Inflation and drought cast a shadow over the flower sector during All Saints’ Day

by Lorraine Williamson
flower sector
del canto chambers 2

A dark cloud hangs over the flower sector in Spain during All Saints Day, one of the most important days of the year. Inflation, drought and extreme heat are driving up costs for Spanish florists, which is also noticeable in the consumer’s wallet. 

Besides Valentine’s Day and Mother’s Day, All Saints Day is one of the most important days for the flower industry in Spain. As every year, today, on November 1, the Spaniards celebrate Día de Todos los Santos (All Saints’ Day) and the graves of their loved ones are lavishly decorated with flowers. 

Florists in Spain see profit margin shrinking 

Yet this year there is much less to notice of this ‘exuberance’. Depending on the location in Spain, All Saints Day normally accounts for 20% to 30% of annual sales. Turnover is expected to be considerably lower in 2022 due to inflation and rising energy prices. 

Due to the extreme drought and warm weather, the flower sector has had to rely more often on refrigeration this year to keep the flowers in good condition for transport. A florist from Toledo says that this year the costs are about 15% higher than in previous years. 

The real pain of inflation lies with the florist and the customer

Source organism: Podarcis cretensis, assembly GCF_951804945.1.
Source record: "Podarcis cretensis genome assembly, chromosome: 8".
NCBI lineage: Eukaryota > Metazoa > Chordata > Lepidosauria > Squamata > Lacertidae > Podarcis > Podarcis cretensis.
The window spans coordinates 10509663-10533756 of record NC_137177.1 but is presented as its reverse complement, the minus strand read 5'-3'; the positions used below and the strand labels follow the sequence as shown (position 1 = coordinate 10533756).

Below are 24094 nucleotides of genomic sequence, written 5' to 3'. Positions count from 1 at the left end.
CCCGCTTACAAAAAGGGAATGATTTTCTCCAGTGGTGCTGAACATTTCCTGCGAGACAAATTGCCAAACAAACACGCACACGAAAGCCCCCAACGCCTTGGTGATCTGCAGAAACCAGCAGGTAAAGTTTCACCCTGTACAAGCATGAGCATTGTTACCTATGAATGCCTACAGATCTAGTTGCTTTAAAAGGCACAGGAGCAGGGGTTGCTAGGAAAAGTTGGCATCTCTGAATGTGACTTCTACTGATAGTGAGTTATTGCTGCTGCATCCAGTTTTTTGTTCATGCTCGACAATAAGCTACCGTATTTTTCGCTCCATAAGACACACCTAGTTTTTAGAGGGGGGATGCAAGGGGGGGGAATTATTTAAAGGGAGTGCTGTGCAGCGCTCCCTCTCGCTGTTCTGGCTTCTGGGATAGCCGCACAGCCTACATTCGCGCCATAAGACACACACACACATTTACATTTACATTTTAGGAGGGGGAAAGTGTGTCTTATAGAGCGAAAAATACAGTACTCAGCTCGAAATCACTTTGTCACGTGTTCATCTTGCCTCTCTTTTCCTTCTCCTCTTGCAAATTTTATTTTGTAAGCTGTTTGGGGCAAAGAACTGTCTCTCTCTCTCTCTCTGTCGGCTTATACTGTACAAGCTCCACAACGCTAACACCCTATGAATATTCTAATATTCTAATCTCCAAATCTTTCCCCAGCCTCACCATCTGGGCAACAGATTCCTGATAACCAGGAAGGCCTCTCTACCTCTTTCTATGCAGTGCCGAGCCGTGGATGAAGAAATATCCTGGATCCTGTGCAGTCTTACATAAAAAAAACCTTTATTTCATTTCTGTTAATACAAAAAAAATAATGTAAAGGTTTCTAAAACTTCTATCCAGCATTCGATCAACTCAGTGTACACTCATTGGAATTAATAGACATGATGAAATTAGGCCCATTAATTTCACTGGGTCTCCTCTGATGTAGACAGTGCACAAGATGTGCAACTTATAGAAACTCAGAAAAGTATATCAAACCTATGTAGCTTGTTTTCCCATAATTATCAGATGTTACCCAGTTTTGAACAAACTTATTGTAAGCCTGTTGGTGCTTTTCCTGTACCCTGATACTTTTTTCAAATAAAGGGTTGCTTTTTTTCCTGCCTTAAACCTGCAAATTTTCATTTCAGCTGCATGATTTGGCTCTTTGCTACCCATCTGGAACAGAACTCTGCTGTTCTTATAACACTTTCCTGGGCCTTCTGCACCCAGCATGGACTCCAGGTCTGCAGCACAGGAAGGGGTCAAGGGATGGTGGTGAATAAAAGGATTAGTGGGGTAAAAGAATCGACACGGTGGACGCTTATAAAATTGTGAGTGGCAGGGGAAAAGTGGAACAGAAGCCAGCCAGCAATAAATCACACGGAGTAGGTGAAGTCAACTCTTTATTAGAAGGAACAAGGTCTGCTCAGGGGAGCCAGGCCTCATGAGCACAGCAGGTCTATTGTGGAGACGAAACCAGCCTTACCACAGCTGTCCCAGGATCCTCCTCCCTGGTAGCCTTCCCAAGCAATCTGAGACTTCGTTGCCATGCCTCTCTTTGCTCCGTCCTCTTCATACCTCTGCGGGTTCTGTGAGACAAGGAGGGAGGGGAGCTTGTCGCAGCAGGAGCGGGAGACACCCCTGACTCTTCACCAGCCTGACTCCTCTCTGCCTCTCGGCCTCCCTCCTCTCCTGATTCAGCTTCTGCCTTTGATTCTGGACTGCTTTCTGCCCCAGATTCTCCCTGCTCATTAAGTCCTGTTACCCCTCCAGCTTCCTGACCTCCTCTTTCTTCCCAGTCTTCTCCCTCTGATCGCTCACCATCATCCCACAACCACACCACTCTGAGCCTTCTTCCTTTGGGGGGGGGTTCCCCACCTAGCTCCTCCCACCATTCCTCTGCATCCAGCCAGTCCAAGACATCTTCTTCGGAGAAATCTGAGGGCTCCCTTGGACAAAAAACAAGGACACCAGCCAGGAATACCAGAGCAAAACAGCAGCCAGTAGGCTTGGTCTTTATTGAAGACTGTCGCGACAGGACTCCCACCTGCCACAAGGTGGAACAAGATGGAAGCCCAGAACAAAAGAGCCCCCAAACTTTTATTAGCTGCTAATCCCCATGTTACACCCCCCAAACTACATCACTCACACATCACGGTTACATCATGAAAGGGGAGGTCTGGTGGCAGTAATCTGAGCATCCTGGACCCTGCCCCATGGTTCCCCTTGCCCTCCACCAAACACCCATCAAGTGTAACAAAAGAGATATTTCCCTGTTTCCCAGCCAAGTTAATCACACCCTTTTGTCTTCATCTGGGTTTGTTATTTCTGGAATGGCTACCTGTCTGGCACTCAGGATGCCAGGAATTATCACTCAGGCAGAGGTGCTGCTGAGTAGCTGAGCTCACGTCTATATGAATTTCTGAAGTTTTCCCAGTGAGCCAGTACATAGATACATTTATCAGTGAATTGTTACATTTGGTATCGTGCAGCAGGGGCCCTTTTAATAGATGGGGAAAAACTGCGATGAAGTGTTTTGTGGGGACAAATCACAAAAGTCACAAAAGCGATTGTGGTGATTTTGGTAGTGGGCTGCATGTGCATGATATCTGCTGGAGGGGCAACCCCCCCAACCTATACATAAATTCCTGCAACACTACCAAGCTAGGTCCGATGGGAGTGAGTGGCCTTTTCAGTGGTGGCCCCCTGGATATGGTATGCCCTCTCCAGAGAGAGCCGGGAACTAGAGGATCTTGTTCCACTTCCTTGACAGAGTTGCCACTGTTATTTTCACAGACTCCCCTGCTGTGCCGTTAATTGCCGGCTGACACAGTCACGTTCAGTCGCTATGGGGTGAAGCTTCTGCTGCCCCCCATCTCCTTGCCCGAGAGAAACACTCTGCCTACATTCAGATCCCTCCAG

The florist sector in Madrid expects to achieve the pre-pandemic turnover figures again this year. However, this will not translate into the same profit as in 2019. Although costs have increased by 15% on average, florists cannot fully pass this on to the customer. This would make the flowers unaffordable. 

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As a result, many florists have chosen to make the price for flowers a few euros more expensive. It is often €3 or €4 for an average bunch. Somoe flower sellers also choose to adjust their profit margin downwards. The real pain therefore lies with the customer and the florist himself. 

Spanish florists opt for local entrepreneurship 

In some cases, flower shops also choose to buy flowers and plants from the nearby area, often from private growers, and offer them to the consumer. The quality of these is generally very good and the costs are lower, which means they can save a little more money. 

However, these alternatives are insufficient to serve the entire market in Spain. The Spanish flower sector cannot avoid importing products from other countries. Spain mainly imports flowers from Colombia, Ecuador, Kenya and the Netherlands. Due to imports from other countries, the final price for the customer is a lot higher. The demand for chrysanthemums, carnations and roses is greatest in Spain. Gladiolus, lilies and anthuriums are also often combined with greenery in forests. 

Spaniards are early this year 

This year it is striking that many Spaniards already placed their order well before November 1 to visit the grave of their loved ones on November 1 with a beautiful forest. Due to the higher costs, less is imported, which in turn has an impact on the stock of florists. 

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